2016 Annual Meeting


My Day Job: Politics and Pedagogy in Academia


For most of us, what we present at meetings like the ESS is our art, our life, our valued work.  And what we do to pay the mortgage, put shoes on the kids, get the money to go to meetings like this, is teach.  Some of us — more and more of us — are doing our teaching as piece work, course by course, and as in pre-union days, without any ‘benefits.’  As courses move online, for some that work –like old style garment industry piecework — is done in our homes, one corner of our living space used for production, providing our own supplies, laptops now rather than sewing machines. For others, luckier, teaching is done as a full time job with full benefits, from a solid college or university base, whether on-line, in person or both, doing our 10 community college courses a year, or our 6 or so undergraduate courses, or even just a lovely one or two doctoral courses, or whatever mix we’ve worked out for ourselves.  But that teaching, our day job, most often slips under the radar when we meet as professional sociologists.  The 2016 meeting will have a special focus on the current state of colleges and universities.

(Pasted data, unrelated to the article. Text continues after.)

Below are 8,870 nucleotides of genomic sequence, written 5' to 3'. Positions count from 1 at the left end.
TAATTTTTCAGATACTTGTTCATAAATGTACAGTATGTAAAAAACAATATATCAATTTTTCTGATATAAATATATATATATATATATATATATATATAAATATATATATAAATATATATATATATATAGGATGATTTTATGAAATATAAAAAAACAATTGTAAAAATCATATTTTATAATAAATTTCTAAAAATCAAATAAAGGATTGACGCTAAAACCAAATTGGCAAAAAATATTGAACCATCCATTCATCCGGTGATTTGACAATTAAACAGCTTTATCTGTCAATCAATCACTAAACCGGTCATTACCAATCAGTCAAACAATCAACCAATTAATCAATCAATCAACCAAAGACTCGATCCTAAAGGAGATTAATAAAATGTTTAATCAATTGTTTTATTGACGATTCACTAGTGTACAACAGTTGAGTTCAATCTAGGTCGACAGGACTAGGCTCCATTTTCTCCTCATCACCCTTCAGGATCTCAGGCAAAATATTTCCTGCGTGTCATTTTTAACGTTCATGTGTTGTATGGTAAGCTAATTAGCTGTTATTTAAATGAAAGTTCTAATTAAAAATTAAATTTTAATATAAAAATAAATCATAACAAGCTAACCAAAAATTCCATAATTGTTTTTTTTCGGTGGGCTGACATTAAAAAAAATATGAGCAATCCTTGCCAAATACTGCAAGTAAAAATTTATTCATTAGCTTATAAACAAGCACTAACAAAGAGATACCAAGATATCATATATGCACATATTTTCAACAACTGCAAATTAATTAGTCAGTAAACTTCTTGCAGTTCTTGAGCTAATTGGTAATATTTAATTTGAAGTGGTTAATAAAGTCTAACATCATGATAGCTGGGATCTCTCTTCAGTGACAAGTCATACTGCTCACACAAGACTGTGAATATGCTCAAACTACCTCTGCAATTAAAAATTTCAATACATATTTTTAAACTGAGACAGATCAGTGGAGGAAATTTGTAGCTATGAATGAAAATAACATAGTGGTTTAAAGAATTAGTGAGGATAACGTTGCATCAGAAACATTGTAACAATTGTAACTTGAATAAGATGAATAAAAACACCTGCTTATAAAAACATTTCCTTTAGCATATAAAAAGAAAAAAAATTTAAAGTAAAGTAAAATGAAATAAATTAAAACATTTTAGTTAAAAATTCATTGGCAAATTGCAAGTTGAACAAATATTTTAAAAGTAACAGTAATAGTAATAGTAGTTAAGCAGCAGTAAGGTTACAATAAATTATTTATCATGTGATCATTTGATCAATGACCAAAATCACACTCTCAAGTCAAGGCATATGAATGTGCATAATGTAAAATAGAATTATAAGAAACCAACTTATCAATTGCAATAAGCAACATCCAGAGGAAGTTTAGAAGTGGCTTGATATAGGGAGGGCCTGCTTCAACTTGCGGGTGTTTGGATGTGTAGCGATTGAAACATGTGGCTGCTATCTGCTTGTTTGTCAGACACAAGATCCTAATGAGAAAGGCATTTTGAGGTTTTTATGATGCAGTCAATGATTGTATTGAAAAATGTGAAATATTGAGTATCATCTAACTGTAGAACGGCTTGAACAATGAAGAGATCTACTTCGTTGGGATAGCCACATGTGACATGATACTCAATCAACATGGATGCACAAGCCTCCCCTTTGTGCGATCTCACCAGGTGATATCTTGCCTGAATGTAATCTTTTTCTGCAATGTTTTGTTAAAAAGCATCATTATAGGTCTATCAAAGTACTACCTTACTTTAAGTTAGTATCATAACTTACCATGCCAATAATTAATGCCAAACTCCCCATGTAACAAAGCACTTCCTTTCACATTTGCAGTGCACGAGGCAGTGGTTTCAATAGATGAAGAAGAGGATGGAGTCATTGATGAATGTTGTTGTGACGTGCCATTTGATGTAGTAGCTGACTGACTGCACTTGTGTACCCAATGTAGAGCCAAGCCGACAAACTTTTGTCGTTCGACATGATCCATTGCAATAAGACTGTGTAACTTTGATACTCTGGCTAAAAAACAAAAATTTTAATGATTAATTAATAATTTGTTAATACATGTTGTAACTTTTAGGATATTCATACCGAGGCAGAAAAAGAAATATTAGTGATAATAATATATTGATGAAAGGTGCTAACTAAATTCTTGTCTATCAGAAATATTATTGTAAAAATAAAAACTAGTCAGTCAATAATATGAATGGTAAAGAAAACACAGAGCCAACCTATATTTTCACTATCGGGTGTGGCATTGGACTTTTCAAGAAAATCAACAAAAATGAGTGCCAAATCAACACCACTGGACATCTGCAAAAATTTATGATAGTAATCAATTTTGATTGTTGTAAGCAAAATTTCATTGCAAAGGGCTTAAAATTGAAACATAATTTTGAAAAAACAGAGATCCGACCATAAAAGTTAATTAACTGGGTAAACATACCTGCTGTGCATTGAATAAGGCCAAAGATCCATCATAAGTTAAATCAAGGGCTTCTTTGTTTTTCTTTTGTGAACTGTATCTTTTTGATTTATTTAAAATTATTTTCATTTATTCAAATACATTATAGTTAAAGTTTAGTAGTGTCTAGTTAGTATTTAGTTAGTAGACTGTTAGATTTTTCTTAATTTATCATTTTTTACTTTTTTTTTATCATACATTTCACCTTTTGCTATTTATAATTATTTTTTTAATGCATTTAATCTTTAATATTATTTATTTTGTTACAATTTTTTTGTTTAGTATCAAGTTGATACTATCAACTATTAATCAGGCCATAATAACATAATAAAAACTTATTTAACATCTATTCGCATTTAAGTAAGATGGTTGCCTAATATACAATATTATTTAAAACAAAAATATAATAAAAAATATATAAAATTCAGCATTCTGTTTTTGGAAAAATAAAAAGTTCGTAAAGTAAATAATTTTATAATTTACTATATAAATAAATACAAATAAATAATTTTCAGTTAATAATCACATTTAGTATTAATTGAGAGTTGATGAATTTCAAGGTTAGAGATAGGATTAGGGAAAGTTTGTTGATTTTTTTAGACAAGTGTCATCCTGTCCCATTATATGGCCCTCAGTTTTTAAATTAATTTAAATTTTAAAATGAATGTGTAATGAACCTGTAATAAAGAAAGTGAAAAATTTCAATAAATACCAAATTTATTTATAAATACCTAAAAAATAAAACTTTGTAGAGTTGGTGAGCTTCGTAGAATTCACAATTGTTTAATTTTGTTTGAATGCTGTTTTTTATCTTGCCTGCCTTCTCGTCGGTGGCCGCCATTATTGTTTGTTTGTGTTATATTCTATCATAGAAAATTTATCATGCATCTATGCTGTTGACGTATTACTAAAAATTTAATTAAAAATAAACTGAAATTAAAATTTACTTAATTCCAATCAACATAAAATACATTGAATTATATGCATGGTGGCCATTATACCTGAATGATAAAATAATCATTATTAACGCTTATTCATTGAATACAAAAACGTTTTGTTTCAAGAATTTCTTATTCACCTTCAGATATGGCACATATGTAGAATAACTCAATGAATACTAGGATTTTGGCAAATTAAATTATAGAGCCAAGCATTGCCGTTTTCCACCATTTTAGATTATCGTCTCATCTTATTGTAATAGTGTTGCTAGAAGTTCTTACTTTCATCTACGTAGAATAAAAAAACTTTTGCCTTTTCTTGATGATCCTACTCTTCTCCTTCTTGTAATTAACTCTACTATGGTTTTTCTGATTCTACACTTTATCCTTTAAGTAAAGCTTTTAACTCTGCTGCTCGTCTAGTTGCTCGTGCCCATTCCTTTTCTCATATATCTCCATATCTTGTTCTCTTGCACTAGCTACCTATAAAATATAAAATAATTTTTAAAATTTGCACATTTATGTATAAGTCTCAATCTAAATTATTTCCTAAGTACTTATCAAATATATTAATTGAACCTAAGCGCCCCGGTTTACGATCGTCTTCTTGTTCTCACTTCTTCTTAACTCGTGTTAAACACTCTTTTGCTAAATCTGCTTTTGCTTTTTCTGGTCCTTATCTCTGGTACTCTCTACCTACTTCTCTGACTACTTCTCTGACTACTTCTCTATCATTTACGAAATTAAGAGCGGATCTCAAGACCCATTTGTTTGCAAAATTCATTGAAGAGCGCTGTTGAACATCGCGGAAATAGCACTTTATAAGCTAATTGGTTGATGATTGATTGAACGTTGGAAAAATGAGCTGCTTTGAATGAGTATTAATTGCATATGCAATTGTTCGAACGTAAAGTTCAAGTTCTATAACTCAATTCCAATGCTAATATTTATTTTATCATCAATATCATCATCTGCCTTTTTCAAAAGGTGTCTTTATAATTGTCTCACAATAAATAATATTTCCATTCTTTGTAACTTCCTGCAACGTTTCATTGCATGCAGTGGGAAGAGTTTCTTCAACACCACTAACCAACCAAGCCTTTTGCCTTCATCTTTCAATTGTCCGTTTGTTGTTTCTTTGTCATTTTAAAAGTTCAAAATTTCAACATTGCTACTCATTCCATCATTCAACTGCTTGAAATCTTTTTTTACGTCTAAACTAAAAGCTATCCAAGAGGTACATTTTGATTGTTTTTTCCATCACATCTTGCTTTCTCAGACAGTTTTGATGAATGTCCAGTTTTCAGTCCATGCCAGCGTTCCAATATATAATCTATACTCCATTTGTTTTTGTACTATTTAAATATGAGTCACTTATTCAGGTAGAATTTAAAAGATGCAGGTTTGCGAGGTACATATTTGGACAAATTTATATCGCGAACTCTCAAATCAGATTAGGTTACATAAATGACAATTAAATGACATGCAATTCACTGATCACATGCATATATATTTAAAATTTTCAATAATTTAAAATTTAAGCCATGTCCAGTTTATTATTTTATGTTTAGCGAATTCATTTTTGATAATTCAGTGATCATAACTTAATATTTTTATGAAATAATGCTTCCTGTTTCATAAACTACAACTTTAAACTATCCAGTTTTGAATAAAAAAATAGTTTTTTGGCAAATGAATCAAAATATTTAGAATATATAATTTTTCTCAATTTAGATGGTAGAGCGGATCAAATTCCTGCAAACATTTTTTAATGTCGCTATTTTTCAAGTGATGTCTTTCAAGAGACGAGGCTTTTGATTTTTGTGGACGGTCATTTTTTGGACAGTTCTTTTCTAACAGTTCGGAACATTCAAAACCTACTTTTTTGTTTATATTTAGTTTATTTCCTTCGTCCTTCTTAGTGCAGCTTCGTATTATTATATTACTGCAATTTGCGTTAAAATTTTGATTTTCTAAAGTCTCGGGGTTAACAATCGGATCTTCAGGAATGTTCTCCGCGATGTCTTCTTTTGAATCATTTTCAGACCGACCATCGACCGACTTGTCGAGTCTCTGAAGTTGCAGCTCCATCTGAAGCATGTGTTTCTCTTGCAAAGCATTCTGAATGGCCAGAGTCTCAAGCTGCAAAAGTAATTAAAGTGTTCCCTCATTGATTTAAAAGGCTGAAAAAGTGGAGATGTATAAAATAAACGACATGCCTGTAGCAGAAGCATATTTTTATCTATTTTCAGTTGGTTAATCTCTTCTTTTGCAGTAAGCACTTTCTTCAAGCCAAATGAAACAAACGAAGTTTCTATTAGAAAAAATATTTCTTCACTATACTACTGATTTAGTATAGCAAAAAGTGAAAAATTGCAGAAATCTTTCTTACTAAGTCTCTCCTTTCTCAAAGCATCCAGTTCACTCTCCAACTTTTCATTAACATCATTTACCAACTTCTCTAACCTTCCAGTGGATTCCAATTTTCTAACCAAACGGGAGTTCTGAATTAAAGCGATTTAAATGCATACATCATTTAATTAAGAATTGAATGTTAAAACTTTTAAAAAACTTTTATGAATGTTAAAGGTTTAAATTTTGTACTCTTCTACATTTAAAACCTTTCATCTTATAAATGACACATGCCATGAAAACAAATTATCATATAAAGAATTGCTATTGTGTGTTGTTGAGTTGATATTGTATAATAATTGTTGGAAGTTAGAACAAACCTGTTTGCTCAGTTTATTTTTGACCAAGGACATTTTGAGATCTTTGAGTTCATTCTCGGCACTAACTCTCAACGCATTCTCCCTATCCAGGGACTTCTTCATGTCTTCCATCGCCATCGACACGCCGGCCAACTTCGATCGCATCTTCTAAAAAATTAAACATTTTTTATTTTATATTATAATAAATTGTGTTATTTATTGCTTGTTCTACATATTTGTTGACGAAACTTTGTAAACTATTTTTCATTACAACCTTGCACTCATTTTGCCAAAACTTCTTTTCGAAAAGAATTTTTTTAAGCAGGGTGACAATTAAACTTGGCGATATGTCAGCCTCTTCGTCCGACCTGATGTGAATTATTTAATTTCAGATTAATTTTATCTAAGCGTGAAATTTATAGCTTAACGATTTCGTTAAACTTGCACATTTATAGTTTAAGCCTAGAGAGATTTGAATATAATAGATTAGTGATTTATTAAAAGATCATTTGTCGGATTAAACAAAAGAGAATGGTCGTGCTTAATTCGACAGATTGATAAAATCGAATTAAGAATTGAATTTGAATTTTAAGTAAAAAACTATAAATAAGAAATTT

We particularly encourage the development of mini-conferences, three or more sessions around a specific theme. Anyone interested in developing a mini-conference should please get in touch with the program committee as quickly as possible with a deadline of August 1.

Paper submissions and session proposals are due by October 31, 2015.  Read the full call here.

Questions, suggestions, program ideas should be sent to: